Thursday, March 1, 2018

The Hazel Wood

The Hazel Wood
Melissa Albert

I received a copy of this from the publisher in exchange for an honest review. Thank you!

Earlier this year I gave Good Omens five stars, but going into that one I had a pretty good feeling about it, since it was by my two favorite authors, and even though I loved it to death it didn't inspire anything in me beyond what a normal book does. It was just, simply, a really REALLY good read. But this book... Oh man, The Hazel Wood is my first true, five-star, one hundred percent in love with it, book of the year.

A heads up before we get further into the review: I did actually listen to this on audiobook. I have a physical copy, and an ARC I received from the publisher via Netgalley, but since I didn't get to it until after it had released I decided to give the audiobook a try. And it does not disappoint.

First of all: the writing. And the world building. And the fact that it reads like a novel (originally it was a novel but since its success there's going to be a companion novel and, everyone cross your fingers now, an actual edition of Tales of the Hinterland). The writing is beautiful. It's prosaic and poetic and kept me gripped the entire time. The chapters that segue into fairy tales felt just as real as the "real" chapters, and the "real" chapters felt just as fantastic as the fairy tales. It was a good balance and even if the next few books Melissa Albert writes aren't Hazel Wood related, she's definitely found a an auto-buy reader in me. 

The world building ties very closely to the beautiful writing; it's all a blend of the stark reality and the soft fairy tale stories. One thing that I really appreciated was the nod to real things happening in the real world, or at least nods to these things. Particularly pop culture, like book titles and movies. Sometimes I find this frustrating and distracting but here, perhaps because it was pop culture I'm interested in and involved with so it was easy to identify with and appreciate.

Plotwise it's a straightforward enough novel, though that doesn't mean there aren't twists and turns within. I was definitely shocked more than once, and since it was an audiobook that I would listen to mostly on public transport, I'm fairly certain my "I can't believe THAT just happened" face freaked out the guy sitting across from me on the Tube. It definitely wasn't a predictable story and I appreciated that so much. The ending that actually wraps everything up was a nice surprise, too. Perhaps the nicest surprise of them all.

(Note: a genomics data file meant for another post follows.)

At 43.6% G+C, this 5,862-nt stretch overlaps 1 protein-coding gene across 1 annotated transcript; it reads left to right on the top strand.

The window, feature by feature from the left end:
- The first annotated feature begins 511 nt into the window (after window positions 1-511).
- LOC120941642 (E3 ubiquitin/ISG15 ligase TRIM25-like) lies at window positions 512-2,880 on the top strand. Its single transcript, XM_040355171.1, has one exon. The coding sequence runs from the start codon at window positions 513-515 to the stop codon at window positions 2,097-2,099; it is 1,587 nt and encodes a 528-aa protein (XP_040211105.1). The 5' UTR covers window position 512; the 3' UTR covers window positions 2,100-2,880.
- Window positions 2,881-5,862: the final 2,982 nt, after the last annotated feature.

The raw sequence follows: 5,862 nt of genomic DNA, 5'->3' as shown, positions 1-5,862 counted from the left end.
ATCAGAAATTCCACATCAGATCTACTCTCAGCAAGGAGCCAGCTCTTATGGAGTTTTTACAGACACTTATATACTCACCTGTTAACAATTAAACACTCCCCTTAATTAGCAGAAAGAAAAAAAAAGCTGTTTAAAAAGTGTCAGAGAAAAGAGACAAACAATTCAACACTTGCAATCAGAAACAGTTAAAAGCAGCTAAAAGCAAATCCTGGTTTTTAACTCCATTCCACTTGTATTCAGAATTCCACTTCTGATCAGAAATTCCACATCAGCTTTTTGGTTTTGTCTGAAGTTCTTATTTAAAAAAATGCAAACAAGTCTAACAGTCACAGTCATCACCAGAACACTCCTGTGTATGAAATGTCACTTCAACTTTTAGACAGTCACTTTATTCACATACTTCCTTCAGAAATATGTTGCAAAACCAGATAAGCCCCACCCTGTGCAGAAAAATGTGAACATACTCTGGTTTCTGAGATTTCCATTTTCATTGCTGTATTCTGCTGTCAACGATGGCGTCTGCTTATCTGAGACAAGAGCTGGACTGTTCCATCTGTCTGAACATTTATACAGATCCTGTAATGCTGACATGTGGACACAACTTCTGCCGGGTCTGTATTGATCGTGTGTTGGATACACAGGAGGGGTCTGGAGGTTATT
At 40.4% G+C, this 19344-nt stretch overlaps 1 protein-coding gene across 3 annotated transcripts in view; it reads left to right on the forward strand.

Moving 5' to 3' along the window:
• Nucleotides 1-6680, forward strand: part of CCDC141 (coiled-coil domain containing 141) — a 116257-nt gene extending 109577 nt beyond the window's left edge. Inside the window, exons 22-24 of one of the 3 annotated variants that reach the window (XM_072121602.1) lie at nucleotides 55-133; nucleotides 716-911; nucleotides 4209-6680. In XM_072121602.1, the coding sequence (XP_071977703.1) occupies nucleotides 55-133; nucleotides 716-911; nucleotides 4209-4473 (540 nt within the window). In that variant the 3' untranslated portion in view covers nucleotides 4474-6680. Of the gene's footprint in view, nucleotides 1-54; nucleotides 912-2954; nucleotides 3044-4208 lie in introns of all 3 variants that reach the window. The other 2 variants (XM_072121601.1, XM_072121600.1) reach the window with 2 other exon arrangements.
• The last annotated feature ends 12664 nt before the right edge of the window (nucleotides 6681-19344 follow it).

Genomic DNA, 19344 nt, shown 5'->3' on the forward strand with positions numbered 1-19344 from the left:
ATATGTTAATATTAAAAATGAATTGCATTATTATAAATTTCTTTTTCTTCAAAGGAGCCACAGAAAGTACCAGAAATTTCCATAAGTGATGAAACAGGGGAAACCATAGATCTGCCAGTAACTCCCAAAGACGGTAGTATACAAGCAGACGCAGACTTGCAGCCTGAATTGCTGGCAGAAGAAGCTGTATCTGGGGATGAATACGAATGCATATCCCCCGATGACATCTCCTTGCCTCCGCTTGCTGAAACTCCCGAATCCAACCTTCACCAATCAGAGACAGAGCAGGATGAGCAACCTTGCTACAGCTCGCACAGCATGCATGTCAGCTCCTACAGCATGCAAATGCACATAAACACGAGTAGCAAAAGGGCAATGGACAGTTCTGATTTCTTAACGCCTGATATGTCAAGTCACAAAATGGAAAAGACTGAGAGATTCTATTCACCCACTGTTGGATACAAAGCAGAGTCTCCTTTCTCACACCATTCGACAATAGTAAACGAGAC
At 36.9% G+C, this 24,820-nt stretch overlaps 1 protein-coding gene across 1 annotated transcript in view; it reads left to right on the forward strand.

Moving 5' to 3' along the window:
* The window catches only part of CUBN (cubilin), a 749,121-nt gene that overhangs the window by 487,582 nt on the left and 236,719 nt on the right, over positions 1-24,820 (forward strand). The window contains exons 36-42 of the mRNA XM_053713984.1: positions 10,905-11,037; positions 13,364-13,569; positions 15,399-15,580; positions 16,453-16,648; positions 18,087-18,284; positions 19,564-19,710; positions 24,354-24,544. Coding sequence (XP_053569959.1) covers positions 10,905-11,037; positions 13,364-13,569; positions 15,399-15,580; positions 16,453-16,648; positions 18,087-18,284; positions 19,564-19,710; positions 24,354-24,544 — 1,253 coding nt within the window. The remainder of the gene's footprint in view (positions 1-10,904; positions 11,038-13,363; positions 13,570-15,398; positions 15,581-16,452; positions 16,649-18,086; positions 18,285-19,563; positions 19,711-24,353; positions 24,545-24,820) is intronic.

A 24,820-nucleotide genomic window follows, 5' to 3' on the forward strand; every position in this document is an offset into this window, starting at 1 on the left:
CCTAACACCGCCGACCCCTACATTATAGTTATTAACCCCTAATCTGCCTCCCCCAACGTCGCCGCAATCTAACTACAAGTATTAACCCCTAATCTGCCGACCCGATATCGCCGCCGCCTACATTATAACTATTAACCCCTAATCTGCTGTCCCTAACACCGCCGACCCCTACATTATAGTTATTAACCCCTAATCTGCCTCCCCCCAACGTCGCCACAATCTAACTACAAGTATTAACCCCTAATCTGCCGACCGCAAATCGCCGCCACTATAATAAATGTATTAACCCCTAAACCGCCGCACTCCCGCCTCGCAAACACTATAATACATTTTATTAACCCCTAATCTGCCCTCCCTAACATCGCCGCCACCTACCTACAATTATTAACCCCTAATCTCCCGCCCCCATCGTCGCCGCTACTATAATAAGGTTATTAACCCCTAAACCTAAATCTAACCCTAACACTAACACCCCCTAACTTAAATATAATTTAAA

Characters were unique: I adored Finch (officially the first swoon-worthy YA guy of the year) and let me tell you... well, that would spoil things but, seriously, there are many things I WISH I could tell you about Finch and his character arc during the second part of the novel because I was just about blown to bits about a few things. As for Alice, I really liked her as a protagonist. Lately I feel like main characters are starting to bleed together, and not just in YA but in general in the fantasy genre, but she really stood out. Secondary characters, while none of them were that fleshed out, were all interesting and worth my time to notice and care about as characters.

Overall, I've seen reviews on both ends of the spectrum for this one. As you can tell, I was a huge fan. But I can also see why it wouldn't be for everyone. I hope I've convinced you to read it because I really think it was a spectacular read and something that probably even has reread potential.
TL;DR Definitely a debut I recommend picking up because not only did I love just about everything in this book, but it's also got the first really swoon-worthy character I've read all year.
Seventeen-year-old Alice and her mother have spent most of Alice’s life on the road, always a step ahead of the uncanny bad luck biting at their heels. But when Alice’s grandmother, the reclusive author of a cult-classic book of pitch-dark fairy tales, dies alone on her estate, the Hazel Wood, Alice learns how bad her luck can really get: her mother is stolen away―by a figure who claims to come from the Hinterland, the cruel supernatural world where her grandmother's stories are set. Alice's only lead is the message her mother left behind: “Stay away from the Hazel Wood.”
Alice has long steered clear of her grandmother’s cultish fans. But now she has no choice but to ally with classmate Ellery Finch, a Hinterland superfan who may have his own reasons for wanting to help her. To retrieve her mother, Alice must venture first to the Hazel Wood, then into the world where her grandmother's tales began―and where she might find out how her own story went so wrong. 
Book cover linked to Goodreads. Book cover, author info, and description taken from Goodreads. 


  1. I've heard very mixed things about this book, but I do have it. Great review! I'll definitely pick it up soonish.

    1. Yeah I was a bit nervous going into it because it hasn't been everyone's cup of tea but I'd strongly recommend it.

  2. I'm glad to hear that you loved this as much as I did! Great review!

    I'm pretty sure I've made that face before...!


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